Water protectors in North Dakota. Courtesy photo
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Native Sun News Today: 'Water Protectors' film heralds unsung Lakota heroes




CRST documentary lauds unsung Lakota heroes

By Alaina Adakai
Native Sun News Today Correspondent
nativesunnews.today

EAGLE BUTTE - The Cheyenne River Sioux Tribe world premiered a documentary titled, The Water Protectors of Wakpa Waste. The film premiered at wakpawaste.com on December 21.

According to a press release from the tribe, the documentary tells the stories of water protectors who are the “unsung Lakota heroes who led the historic fight against Big Oil and corporate greed at Standing Rock and the modern warriors who are gearing up to continue this fight against the Keystone XL Pipeline.”

The film captures the tribe’s role at the forefront of the battle in “rarely-seen footage of the brutal confrontations at Standing Rock.” Unlike its sister tribe, the Standing Rock Sioux, Cheyenne River’s contributions during the NoDAPL movement has been disproportionately documented, until now.

The film aims to change the popular narrative of what took place at Standing Rock.

“These are the voices and the faces of the true heart of Indian Country—voices who have never been heard on cable news and faces that have never been featured on a meme. They are the tribal leaders, the grassroots Lakota warriors, modern lawyer warriors, and the everyday Lakota people who have devoted their lives to ensuring a clean and healthy environment for future generations,” the press release states.

It's Not Over

"The fight is not over! There's a popular misunderstanding of where we are in these pipelines struggles.... The court case is still very much ongoing." Nicole Ducheneaux, Cheyenne River Sioux Tribal member and lead attorney on DAPL litigation. Neither the Dakota Access Pipeline fight nor the KXL fight is over. The Cheyenne River Sioux Tribe's new film, The Water Protectors of Wakpa Wasté premieres December 21, 2017 exclusively at www.wakpawaste.com. Wakpa Wasté means Good River. Fight to defend this good clean water for us and for you. Protect these waters with us and donate now at www.wakpawaste.com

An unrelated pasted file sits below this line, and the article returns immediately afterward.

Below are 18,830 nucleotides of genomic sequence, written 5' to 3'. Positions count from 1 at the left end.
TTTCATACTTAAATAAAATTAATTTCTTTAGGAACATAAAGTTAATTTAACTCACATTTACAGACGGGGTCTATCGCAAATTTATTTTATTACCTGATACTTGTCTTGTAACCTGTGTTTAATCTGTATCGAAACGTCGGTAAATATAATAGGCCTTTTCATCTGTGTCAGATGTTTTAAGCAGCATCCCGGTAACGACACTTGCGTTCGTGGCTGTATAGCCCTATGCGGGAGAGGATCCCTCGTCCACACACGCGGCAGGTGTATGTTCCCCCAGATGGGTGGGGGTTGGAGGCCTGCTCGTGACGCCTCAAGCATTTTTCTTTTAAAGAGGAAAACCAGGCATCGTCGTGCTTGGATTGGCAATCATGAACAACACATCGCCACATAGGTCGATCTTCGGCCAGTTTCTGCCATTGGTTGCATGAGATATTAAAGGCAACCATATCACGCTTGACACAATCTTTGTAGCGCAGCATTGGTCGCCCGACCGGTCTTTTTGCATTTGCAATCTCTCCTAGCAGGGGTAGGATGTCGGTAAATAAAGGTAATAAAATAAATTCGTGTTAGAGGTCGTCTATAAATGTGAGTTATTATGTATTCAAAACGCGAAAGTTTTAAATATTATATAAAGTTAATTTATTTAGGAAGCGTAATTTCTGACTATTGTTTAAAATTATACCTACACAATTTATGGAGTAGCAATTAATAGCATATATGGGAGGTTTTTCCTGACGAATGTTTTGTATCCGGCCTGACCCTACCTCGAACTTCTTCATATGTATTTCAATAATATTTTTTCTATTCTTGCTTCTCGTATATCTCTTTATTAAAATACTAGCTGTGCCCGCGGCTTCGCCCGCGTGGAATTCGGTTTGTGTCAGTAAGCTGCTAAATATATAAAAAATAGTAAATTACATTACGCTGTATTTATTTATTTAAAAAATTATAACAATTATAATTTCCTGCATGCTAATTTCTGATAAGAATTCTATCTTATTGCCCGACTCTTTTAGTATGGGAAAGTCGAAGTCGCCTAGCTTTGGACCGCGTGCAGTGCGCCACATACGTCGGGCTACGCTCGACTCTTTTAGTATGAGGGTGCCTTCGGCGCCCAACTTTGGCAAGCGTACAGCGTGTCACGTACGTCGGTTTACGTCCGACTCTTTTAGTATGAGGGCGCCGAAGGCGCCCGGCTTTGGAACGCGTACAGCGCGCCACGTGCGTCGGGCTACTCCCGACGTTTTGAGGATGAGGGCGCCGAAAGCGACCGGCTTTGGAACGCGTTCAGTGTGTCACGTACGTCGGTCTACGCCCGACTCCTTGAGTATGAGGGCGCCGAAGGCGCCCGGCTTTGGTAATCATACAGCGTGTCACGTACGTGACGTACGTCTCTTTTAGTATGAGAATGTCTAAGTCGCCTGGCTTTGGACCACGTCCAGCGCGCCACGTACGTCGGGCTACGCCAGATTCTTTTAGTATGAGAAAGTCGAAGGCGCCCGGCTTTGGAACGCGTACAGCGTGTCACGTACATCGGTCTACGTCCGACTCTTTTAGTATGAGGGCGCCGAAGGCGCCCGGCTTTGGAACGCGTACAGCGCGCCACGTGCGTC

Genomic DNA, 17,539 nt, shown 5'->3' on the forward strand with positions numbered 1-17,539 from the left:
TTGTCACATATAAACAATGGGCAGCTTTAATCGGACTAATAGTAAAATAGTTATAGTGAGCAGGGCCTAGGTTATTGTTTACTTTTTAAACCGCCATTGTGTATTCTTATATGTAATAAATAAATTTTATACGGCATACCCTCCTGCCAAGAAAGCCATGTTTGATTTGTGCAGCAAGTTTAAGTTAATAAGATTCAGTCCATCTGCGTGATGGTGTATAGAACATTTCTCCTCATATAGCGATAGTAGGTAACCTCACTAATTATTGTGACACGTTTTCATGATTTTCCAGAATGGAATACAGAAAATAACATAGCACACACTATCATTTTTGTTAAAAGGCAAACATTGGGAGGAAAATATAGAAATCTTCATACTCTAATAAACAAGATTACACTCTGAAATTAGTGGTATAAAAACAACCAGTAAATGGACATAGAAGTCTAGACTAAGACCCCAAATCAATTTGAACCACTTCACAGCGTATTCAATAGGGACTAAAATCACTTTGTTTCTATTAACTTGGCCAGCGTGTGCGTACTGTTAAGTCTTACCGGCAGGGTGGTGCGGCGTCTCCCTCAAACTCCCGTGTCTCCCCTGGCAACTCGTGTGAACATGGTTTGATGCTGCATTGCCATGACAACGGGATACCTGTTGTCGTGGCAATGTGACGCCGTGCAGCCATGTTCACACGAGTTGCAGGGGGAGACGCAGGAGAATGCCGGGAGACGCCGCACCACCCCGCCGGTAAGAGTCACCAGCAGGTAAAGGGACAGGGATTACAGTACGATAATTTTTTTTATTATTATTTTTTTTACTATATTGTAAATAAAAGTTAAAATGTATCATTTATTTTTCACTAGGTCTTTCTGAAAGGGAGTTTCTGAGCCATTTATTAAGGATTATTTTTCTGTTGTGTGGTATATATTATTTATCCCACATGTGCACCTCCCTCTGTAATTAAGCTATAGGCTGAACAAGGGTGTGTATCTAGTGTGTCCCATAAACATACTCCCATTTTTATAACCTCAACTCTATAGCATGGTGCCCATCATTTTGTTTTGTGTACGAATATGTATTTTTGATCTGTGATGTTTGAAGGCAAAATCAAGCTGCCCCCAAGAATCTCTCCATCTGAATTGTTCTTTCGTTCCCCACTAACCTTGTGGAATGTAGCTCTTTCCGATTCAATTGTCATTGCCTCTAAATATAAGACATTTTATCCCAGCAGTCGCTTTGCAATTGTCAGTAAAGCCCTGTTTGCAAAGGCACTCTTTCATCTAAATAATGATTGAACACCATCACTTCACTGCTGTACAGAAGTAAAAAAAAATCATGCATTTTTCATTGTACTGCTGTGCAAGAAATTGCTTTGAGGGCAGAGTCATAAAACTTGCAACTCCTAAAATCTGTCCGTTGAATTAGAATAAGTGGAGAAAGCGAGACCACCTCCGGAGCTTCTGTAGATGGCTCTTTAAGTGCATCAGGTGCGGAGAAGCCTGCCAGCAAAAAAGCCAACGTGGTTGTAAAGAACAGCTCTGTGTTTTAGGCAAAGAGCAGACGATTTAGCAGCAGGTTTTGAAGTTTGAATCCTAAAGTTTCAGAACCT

Posted by Water Protectors of Wakpa Wasté on Friday, December 15, 2017
Water Protectors of Wakpa Wasté on Facebook: 'The fight is not over!'

In the documentary, the tribe explains its concerns about the devastating risks both the Dakota Access Pipeline and Keystone XL Pipelines impose on the Missouri and Cheyenne Rivers, both of which are important water sources for the tribe and other communities down the river.

The film features CRST tribal member Nikki Ducheneaux, lead attorney on the Dakota Access Pipeline litigation, as she explains the legal uphill battles and recent court victories.

According to the press release, “The fight to protect the Earth is long, arduous, and expensive, and the tribe can’t fight the fight alone,” and the tribe “calls on the American people to stand up with the tribe and join this fight, and help finance this fight.”

At the end of the film, CRST tribal member and renowned activist, Joye Braun, asks viewers to donate what they can to help the tribe with legal fees.

CRST Tribal Chairman issued a message of unity in fighting the pipelines.

“I've always said that the American government has failed us, but so far, the American people have not.  We've got to have that unity, to stay together as one.  It's the only way that we will defeat these pipelines, but also defeat poverty, racism. We've got to stick together. Because in the end, all we have is each other,” said Chairman Frazier.

The documentary was directed by Salish filmmaker, Jessi Roullier, was filmed on location on the Cheyenne River Sioux Reservation and features interviews with numerous tribal members, including spiritual leaders, veterans, and elders.

The film can be viewed at wakpawaste.com.

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CRST documentary lauds unsung Lakota heroes
Correspondent Alaina Adakai can be reached at aadakai01@gmail.com

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